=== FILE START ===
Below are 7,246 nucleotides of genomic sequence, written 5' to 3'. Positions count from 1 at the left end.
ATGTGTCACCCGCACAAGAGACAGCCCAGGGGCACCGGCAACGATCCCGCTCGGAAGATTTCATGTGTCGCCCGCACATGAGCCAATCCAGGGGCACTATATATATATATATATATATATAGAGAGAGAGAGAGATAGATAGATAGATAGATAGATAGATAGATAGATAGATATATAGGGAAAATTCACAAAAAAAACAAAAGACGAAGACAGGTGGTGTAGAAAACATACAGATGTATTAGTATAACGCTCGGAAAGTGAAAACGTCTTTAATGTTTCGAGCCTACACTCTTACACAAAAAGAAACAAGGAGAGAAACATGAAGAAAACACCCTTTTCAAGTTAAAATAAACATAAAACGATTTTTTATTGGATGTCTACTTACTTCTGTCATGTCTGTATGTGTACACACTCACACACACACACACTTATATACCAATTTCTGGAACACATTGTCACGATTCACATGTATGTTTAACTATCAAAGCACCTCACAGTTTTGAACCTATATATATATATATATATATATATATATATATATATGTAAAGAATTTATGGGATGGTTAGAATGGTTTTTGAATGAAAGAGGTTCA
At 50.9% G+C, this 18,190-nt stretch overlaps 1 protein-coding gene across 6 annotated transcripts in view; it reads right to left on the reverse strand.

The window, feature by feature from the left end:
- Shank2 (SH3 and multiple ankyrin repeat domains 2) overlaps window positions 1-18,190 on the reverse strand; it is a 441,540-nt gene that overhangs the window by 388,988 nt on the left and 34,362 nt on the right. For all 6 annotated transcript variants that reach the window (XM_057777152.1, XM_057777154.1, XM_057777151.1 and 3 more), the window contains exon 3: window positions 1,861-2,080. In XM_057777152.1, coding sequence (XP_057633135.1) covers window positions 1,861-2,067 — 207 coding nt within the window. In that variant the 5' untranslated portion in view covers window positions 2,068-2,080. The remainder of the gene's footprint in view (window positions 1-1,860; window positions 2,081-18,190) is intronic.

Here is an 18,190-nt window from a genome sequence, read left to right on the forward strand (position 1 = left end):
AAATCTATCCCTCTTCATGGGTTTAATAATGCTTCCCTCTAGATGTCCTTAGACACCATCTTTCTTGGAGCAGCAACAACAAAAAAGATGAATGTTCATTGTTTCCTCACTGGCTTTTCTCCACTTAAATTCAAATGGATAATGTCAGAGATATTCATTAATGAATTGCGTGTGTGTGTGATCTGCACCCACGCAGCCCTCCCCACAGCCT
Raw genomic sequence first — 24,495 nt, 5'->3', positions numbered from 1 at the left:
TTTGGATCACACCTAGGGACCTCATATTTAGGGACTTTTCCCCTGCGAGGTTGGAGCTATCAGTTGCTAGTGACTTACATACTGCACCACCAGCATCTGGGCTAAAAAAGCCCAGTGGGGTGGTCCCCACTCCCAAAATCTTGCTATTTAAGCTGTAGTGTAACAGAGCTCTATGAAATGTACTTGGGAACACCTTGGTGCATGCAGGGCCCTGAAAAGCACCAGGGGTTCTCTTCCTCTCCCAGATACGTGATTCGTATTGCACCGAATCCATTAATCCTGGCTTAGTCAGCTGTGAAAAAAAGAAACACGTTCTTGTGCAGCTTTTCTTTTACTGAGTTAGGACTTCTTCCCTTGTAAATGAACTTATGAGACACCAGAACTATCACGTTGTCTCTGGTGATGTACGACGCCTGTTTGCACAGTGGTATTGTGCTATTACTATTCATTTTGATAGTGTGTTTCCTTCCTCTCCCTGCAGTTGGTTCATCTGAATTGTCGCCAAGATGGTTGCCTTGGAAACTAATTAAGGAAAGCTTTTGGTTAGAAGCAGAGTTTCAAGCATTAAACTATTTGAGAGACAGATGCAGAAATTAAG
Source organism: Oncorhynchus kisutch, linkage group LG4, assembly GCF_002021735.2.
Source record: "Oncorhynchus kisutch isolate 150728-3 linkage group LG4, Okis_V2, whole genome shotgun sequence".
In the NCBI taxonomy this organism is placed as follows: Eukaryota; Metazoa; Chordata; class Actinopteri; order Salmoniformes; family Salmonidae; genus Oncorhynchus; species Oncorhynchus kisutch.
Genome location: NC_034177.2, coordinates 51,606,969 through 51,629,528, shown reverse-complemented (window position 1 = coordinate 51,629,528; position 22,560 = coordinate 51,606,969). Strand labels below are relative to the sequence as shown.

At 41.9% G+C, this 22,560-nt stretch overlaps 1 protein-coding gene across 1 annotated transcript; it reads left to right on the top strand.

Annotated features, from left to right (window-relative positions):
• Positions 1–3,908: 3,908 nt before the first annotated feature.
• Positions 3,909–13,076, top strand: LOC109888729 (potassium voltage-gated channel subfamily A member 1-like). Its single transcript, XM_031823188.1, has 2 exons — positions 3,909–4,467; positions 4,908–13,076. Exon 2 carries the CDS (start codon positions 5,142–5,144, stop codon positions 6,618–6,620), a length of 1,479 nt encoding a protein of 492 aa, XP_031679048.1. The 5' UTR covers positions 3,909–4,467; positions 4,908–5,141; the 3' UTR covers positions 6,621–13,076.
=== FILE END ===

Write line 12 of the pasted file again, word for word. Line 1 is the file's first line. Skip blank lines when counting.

In the NCBI taxonomy this organism is placed as follows: Eukaryota; Metazoa; Chordata; class Actinopteri; order Salmoniformes; family Salmonidae; genus Oncorhynchus; species Oncorhynchus kisutch.